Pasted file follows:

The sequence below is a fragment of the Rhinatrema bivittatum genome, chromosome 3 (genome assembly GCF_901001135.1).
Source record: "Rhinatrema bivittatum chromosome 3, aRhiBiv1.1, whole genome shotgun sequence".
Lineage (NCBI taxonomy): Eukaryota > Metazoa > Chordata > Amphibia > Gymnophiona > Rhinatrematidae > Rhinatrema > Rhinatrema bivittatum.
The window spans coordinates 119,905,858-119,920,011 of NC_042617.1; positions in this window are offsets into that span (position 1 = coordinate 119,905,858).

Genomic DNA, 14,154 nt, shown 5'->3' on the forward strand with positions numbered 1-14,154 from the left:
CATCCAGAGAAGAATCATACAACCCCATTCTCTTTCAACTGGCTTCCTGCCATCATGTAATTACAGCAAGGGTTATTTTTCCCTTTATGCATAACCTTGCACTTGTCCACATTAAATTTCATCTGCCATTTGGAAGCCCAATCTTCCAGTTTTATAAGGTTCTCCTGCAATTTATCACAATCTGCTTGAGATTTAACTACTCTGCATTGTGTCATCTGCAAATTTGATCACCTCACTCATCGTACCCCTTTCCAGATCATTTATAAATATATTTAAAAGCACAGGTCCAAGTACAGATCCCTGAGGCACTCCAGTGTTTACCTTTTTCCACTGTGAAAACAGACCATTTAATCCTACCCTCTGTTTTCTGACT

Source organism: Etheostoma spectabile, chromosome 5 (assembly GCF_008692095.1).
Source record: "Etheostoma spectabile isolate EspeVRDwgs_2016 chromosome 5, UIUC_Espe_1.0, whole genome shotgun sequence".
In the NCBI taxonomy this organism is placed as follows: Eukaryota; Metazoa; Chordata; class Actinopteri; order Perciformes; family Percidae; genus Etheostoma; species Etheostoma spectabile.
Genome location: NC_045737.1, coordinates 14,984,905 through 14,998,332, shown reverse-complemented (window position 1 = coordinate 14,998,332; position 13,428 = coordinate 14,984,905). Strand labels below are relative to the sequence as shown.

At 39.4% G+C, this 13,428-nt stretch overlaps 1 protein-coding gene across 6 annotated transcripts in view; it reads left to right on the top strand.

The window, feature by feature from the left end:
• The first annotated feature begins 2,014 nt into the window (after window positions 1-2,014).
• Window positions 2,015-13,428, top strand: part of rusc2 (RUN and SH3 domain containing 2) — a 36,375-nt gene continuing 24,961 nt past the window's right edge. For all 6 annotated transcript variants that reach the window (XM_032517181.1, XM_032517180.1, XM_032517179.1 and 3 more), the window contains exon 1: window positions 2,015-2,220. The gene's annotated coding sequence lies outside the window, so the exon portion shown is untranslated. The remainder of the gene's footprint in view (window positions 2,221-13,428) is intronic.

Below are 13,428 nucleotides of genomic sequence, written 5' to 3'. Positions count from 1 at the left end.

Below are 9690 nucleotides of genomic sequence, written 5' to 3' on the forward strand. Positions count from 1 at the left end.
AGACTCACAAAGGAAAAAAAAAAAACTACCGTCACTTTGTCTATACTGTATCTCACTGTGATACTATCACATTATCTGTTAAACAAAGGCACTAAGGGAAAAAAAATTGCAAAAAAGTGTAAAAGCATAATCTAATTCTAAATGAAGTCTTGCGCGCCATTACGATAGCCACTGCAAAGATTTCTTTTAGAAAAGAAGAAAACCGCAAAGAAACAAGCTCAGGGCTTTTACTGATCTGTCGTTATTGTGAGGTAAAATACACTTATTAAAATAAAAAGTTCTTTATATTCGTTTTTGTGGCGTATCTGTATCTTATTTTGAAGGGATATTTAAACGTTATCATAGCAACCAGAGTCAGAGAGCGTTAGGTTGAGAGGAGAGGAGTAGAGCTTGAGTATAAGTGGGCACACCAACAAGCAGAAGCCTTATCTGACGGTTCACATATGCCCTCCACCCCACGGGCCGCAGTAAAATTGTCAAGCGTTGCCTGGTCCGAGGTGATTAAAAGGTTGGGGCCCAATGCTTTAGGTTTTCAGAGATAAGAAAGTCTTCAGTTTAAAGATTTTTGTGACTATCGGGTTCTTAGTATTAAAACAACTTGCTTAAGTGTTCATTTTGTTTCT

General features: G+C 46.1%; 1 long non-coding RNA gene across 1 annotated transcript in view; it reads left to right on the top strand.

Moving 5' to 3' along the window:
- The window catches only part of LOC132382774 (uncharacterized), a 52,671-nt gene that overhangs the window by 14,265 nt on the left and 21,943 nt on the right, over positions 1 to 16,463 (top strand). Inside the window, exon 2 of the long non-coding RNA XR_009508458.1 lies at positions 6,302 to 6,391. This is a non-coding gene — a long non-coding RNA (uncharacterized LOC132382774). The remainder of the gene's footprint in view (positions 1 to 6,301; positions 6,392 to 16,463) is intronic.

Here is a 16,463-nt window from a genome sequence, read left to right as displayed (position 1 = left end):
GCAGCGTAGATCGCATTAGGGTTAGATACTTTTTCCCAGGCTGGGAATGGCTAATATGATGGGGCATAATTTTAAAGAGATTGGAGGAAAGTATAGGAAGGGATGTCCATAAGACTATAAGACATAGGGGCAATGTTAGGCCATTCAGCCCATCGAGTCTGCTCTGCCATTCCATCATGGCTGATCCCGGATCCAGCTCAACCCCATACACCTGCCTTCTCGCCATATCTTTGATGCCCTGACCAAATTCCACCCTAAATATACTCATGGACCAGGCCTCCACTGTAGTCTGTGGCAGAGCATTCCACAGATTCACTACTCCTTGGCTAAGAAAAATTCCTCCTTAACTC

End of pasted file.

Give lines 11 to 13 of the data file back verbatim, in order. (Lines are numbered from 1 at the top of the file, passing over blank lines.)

At 39.4% G+C, this 13,428-nt stretch overlaps 1 protein-coding gene across 6 annotated transcripts in view; it reads left to right on the top strand.

The window, feature by feature from the left end:
• The first annotated feature begins 2,014 nt into the window (after window positions 1-2,014).